Pass me that SQL – using rawsql to unlock missing functionalities

Rawsql is – in my opinion – one of the most often overlooked little gems in Tableau.

I do not really know why that is, maybe the descriptions look a little to programmy with the argument placeholders?

Whatever the reason, this little exhibit hopefully will serve a little good to this topic.

When to use rawsql?

Rawsql can be your go-to-resource whenever you are missing a functionality in your data source connection that you need.

Examples that are quite often encountered are

  • Median
  • ISO Week
  • Random number calculations

All rawsql share the combination of the actual sql query (mostly w/o “SELECT… FROM”) and the argument part. When copying a sql statement or parts thereof into the rawsql calculation in Tableau, make sure you a) put the query in quotes and b) include %1 for argument 1 and %n for your nth argument where argument basically means whatever you want to pass into the rawsql query, i.e. any field from Tableau data pane, could be a measure or a dimension.


It can look somewhat daunting at first but let’s have a look at what you would need to do in order to derive a median of a specified measure

This is what you will get when being connected to bigQuery

Now let’s say you want to calculate the median, you can use the following option:

RAWSQLAGG_REAL("APPROX_QUANTILES(%1,1000)[OFFSET(500)]", [my test measure])

Please take careful note of the fact that I am using RAWSQLAGG_REAL and not RAWSQL_REAL – both exist in Tableau but only the first one will work. Using the second will leave you with this statement

If you use the latter, Tableau tries to aggregate what factually already is an aggregate and this fails it. If we use rawsqlagg we also see on the view that our calculation is recognized as an aggregate from the outset (AGG(Calculation1))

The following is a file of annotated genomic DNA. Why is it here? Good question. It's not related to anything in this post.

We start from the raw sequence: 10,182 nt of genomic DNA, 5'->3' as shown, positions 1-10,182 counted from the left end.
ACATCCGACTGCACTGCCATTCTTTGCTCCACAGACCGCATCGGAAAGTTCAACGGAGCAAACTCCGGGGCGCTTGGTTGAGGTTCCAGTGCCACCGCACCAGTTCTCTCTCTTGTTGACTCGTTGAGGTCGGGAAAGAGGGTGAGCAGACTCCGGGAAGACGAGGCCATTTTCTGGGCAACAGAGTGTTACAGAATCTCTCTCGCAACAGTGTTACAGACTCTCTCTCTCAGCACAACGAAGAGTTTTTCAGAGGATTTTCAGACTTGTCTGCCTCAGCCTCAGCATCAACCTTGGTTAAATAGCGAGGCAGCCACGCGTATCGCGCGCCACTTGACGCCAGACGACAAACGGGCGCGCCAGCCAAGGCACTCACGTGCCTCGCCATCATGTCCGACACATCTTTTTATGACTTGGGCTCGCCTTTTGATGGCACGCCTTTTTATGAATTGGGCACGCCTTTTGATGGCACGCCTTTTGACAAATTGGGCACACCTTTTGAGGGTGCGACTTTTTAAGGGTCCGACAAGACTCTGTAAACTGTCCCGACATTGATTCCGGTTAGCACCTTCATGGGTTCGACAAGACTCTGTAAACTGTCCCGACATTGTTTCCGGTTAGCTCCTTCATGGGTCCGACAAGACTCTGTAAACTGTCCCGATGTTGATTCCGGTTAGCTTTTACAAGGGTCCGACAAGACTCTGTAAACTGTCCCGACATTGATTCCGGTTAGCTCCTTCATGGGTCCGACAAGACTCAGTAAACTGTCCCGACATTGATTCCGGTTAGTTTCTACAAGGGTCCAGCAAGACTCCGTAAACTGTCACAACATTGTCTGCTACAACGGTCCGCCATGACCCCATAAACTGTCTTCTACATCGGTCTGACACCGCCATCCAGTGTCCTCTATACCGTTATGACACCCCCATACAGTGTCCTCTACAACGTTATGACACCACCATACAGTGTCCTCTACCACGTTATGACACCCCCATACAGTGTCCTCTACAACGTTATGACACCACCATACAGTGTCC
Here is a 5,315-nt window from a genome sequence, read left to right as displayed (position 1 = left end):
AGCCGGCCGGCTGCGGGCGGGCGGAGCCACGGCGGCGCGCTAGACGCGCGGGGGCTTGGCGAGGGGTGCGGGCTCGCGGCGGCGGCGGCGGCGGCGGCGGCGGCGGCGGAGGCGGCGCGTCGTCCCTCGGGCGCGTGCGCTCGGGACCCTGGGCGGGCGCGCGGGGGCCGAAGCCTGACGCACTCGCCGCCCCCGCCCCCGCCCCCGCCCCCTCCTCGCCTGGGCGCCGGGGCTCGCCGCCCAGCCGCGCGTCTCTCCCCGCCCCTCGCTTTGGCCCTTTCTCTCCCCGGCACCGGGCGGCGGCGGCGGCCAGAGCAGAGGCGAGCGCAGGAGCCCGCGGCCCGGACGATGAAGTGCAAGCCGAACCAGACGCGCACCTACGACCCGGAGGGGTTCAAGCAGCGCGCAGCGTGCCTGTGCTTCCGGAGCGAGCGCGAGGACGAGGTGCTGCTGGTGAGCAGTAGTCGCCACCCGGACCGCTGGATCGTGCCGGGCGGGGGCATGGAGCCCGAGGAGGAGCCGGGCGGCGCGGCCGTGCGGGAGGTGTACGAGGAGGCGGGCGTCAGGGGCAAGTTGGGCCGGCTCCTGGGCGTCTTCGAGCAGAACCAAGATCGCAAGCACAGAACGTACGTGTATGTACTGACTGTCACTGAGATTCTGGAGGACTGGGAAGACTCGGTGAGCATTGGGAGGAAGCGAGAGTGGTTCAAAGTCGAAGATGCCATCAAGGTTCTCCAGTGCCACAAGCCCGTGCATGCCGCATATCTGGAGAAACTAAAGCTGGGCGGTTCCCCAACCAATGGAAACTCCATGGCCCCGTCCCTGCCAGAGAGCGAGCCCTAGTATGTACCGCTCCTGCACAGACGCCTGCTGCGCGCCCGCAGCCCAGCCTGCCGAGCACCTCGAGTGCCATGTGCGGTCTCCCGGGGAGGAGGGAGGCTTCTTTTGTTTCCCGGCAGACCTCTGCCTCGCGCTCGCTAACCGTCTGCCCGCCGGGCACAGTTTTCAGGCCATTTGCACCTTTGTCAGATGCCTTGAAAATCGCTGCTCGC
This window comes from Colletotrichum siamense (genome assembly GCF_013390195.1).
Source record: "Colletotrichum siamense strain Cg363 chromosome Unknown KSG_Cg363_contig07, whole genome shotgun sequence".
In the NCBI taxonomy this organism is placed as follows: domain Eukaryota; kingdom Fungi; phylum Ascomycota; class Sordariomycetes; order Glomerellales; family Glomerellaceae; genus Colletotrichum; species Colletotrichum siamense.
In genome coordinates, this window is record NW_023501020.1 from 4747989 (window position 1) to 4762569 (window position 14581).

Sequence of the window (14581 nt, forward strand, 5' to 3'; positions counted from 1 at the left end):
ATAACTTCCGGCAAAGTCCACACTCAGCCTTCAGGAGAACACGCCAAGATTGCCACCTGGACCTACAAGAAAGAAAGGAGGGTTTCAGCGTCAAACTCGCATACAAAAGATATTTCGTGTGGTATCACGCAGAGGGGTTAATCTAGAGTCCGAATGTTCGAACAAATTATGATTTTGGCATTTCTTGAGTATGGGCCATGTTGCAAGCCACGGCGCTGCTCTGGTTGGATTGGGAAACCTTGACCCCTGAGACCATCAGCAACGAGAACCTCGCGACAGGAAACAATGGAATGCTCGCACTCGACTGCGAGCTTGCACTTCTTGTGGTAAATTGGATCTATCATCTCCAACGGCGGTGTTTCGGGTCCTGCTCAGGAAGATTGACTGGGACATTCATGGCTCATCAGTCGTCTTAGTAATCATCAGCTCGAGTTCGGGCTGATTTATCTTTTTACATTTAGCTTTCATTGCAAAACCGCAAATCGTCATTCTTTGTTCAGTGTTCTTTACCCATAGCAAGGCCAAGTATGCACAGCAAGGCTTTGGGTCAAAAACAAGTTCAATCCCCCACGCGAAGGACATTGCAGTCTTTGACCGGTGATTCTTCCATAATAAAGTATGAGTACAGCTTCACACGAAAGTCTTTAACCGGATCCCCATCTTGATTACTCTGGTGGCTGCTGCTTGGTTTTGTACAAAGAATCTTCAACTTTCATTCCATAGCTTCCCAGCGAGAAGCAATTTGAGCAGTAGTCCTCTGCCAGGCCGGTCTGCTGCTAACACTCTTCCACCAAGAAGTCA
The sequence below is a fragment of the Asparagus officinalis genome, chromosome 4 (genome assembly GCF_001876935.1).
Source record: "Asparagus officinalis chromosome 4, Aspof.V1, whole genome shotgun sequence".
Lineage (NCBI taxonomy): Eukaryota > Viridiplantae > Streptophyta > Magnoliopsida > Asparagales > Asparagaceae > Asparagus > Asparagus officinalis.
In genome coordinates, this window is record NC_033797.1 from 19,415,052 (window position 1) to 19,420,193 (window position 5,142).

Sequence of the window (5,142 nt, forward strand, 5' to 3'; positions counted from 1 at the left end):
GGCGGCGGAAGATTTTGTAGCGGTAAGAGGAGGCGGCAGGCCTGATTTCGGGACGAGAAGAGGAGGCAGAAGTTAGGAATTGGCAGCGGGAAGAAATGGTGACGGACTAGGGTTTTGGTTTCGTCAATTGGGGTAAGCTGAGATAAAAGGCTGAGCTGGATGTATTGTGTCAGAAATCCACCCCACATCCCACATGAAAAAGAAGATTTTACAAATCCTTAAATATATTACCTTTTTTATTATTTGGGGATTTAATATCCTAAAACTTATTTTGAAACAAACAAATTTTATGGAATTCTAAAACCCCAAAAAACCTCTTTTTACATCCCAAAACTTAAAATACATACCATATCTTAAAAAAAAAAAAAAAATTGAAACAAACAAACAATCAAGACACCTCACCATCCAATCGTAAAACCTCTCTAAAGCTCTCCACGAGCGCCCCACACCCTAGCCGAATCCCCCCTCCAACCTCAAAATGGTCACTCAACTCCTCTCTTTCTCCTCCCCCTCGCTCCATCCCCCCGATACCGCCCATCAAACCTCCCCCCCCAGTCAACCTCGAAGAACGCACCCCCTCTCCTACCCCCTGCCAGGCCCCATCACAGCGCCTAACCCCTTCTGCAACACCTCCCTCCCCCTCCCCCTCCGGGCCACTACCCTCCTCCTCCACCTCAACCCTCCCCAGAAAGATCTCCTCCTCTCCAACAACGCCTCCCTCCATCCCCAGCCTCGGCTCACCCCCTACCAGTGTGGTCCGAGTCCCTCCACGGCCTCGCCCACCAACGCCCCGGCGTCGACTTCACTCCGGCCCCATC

Quite a difference between using average and median, isn’t it?


Now let’s say we want to check iso-weeks.

Contrary to the afore, we now will need to consider a date field in our rawsql expression and a date is a dimension in Tableau. This means we will face a slight deviation.

Assume we want to create a new field that will give us the iso-weeks like this: W-1, W-2, W-3 etc

RAWSQL_INT('EXTRACT(ISOWEEK from %1)', [date])

Note how this time I am not using the RAWSQLAGG_INT but RAWSQL_INT because I do not want to aggregate anything. Instead, all we want is the corresponding (integer) isoweek number for every date in our data set.

Since this usually will be a dimension, I recommend you right click your calc on the data pane and select “convert to Dimension”. Then, right click it again, go to “Default Properties –> Number Formats” and go to custom. Here, insert


and you will get this:

Random number

For the last part, let’s assume you need to create random numbers between 0 and 1. A usual example is a jitter chart where you make use of random to optically de-aggregate the different dots.

An undocumented option is to use “random()” directly in Tableau but this will only work on connections that support it, such as extracts.

But, sticking with bigQuery, this is not possible.

So our workaround here is to use:


For fun’s sake lets also say we want to create full (integer) random numbers between a parameter defined upper and lower bound.

First, create the two parameters and then use this

RAWSQLAGG_REAL("SELECT round(%1 + RAND() * (%2 - %1)) rand_between", [p.random_lower],[p.random_upper])

With this, we can now create random results that are somewhere between whatever we set up in our parameters.

Combined, these two calcs give us the following.

And that’s it for today. I hope you found that useful.

As always, appreciate your feedback.

Until next time.


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